Hybrid turbochargers are not a new idea. Turbo Technics started producing hybrids as long ago as 1985, and today continues to lead in this specialised field. The term ‘Hybrid’ covers a very wide range, from a minor uprate to a completely redesigned turbo. The essential point to remember is that a hybrid turbo, by itself, will not generally give a significant power boost and should always be matched to the requirements of the engine for best results.

For many road-going cars, a standard specification, good quality Service Exchange turbocharger will be capable of giving a small increase in power with minor modification to the engine and ECU. Hybrid turbos only become necessary when significant performance improvement is required, normally on a modified engine. Many hybrid turbochargers will look identical to standard units from the outside. The changes occur inside, by using different aerodynamic configurations, both in the compressor and turbine wheels, and different bearing systems.

Turbo Technics are in a unique position to choose from a comprehensive range of components. This allows our engineers to “pick-and-mix” turbocharger components to achieve the desired characteristics needed for a particular application. Obviously there are limits, but this ability together with a comprehensive manufacturing capability sets Turbo Technics apart from others in producing very effective hybrid turbos. Beyond this, our engineering team has the ability to design components from scratch where this is needed.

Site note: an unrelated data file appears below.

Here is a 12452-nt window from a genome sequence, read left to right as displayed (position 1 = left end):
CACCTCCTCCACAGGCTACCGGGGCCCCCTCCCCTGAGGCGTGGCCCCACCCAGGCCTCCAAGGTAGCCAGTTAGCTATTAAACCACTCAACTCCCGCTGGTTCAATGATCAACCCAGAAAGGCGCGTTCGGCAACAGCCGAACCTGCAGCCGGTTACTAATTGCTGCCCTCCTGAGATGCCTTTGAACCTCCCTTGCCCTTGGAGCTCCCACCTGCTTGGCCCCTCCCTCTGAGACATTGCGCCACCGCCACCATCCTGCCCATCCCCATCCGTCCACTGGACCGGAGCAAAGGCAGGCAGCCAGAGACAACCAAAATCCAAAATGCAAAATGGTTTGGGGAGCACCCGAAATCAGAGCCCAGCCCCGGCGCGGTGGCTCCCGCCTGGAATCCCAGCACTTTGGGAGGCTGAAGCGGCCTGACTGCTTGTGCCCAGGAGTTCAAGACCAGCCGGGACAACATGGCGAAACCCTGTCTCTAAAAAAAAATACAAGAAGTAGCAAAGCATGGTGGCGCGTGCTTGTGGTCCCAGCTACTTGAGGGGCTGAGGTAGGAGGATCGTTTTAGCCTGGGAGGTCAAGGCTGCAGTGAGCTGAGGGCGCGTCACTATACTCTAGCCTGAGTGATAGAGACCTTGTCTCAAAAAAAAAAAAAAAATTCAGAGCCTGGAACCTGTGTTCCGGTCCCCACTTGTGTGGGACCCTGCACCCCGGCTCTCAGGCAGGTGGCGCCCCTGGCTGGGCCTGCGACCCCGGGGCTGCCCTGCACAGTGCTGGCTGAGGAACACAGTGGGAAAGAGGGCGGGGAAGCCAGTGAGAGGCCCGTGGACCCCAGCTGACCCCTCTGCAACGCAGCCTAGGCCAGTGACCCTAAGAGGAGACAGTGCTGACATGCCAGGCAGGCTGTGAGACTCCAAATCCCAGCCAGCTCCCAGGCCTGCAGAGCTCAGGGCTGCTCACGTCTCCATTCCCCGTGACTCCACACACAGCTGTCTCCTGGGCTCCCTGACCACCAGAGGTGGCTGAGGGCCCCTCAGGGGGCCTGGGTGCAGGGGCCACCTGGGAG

Most turbocharged engines respond well to increased boost pressure, but only if the engine is modified to capitalise on the change. A hybrid turbo on a standard engine may offer a small benefit, but will be more effective on a modified engine. Increasing the boost pressure also increases the internal loading within the turbocharger, and often requires a change to the bearing system usually incorporating a 360° thrust. Turbo Technics have developed a manufacturing process to make these precision parts from solid, giving a greater bearing contact face to withstand the high loads, which would otherwise destroy a standard bearing very quickly.

Turbo Technics will occasionally specify a “cut-back” shaft wheel. This is the exhaust-driven turbine wheel inside the turbocharger and to improve the gasflow, the outlet part of the blades are sometimes ground.

There is always an element of compromise between power capability and low speed response, and the engineering challenge is to find the optimal balance. By selecting the most suitable components or if necessary a bespoke design, it is generally possible to arrive at a combination of good drivability with the required power output.